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EU Commission: Real-time transfer required for banks in the EU

EU Commission: Real-time transfer required for banks in the EU

The EU Commission wants to offer immediate payments in euros to all banks. Every bank in the European Union must offer customers the option of express transfers, which must be no more expensive than traditional transfers, the Commission requires.

Austria. All citizens and businesses in the European Union or the European Economic Area (EEA) with an account in the future should receive immediate payments in euros, according to a legislative proposal presented by the European Union Commission on Wednesday.

This means that fast, round-the-clock transfers must be made within a few seconds (“instant pay”), and no higher fees should be incurred for these instant EUR payments compared to traditional EUR transfers, which are free in Austria. In this way, penalties from late transfers can also be avoided. Banks will also become more competitive and will receive incentives for new services, such as mobile apps.

Alerts in case of attempted fraud

According to the draft, service providers should also check for instant payments whether the information provided by the customer on the account number (IBAN) and the name of the recipient match. This way, the customer should be able to let them know of an error or attempted fraud before they pay. The EU Commission pledges to simplify the application of sanctions: it is based on a procedure in which service providers compare their customers with EU sanctions lists at least once a day. This means that it is no longer necessary to examine all transactions individually.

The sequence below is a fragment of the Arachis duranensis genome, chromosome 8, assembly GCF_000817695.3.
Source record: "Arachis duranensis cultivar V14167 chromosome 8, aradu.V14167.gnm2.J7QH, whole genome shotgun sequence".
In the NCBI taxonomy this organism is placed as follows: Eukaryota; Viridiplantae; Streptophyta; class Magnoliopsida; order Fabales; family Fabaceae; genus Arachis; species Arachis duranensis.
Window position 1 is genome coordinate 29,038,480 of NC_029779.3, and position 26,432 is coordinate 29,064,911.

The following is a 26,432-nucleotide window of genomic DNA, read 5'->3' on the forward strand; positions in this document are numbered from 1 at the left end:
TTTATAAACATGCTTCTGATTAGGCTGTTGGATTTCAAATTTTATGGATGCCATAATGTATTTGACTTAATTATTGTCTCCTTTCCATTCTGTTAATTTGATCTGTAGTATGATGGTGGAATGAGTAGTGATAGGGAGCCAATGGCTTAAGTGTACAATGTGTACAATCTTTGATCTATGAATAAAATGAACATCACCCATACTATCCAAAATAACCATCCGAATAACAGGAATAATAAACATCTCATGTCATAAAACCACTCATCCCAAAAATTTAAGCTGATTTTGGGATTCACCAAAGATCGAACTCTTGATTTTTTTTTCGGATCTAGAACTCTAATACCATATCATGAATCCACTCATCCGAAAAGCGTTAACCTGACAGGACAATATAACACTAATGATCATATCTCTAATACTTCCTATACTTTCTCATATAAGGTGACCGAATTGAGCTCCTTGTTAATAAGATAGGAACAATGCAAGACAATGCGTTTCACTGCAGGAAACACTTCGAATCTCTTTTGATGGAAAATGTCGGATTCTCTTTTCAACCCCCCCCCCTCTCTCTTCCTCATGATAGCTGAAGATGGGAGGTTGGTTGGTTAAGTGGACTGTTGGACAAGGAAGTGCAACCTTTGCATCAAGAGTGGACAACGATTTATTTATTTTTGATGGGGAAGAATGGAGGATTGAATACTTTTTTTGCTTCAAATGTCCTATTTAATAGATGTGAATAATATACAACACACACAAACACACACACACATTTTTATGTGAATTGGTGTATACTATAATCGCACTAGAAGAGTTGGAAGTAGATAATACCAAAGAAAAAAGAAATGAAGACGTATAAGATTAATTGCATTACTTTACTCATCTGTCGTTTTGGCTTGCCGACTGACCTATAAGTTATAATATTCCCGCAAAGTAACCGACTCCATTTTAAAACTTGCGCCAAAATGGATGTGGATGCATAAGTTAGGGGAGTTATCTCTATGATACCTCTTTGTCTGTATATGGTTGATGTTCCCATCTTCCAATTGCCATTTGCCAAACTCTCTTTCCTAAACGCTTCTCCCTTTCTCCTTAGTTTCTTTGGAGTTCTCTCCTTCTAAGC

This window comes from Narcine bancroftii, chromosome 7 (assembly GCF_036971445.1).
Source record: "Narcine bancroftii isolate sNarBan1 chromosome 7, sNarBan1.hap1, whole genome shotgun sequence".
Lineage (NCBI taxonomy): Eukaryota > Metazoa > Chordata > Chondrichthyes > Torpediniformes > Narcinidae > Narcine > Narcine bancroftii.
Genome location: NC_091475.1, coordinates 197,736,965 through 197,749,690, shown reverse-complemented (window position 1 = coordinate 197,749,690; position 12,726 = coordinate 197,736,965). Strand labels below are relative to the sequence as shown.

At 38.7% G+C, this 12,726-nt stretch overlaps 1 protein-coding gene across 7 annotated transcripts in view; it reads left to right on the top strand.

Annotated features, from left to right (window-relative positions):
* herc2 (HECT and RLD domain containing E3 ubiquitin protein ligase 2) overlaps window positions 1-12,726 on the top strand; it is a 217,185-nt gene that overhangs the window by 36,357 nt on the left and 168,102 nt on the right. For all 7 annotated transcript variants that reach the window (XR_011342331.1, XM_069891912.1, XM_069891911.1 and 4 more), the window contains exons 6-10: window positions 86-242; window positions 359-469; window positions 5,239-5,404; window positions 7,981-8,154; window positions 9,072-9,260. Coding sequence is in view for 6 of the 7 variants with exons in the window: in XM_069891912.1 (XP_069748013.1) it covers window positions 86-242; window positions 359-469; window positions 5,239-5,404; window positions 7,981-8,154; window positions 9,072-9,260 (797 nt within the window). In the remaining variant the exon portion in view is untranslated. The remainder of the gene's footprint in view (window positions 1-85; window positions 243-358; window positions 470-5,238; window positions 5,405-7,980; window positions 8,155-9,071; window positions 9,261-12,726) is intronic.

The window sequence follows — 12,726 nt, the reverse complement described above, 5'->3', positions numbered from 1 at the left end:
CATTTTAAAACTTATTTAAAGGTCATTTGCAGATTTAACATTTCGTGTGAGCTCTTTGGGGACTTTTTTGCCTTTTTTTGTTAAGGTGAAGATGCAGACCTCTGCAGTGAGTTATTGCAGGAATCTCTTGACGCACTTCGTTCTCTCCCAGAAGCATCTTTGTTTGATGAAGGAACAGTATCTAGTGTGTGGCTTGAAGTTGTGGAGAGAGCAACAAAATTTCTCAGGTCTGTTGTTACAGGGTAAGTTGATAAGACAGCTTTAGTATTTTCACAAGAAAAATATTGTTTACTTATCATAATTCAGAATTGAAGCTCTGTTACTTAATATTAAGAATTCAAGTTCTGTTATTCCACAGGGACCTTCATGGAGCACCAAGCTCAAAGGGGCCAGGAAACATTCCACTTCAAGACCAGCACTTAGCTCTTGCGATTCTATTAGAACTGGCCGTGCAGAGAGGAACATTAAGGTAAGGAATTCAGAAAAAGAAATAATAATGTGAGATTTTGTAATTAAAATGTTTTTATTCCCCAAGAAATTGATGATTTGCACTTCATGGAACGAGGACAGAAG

Only 11 percent in real time

The Commission had already announced the initiative in principle two years ago as part of a comprehensive financial strategy package and also received the support of the Council of Ministers. In fact, there were supposed to be fast transfers everywhere in the EU by the end of 2021. Until then, it was said that the standard introduced in 2017 for SEPA transfers in seconds had not yet been implemented across the board by banks. and payment service providers.

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As before, only 11% of all transfers in euros are made in real time. Europe lags behind in the digital world. In some EU countries, the offer of instant payments is close to zero, while in other places such payments are often more expensive than traditional transfers. However, UNHCR continues to assign an important role to cash payments. However, in the fight against money laundering, you push for a maximum of 10,000 euros.

The obligation to receive immediate payments in euros is set to take effect six months after the legislation enters into force. The Authority does not believe that financial institutions will generally raise remittance costs based on the new requirements.

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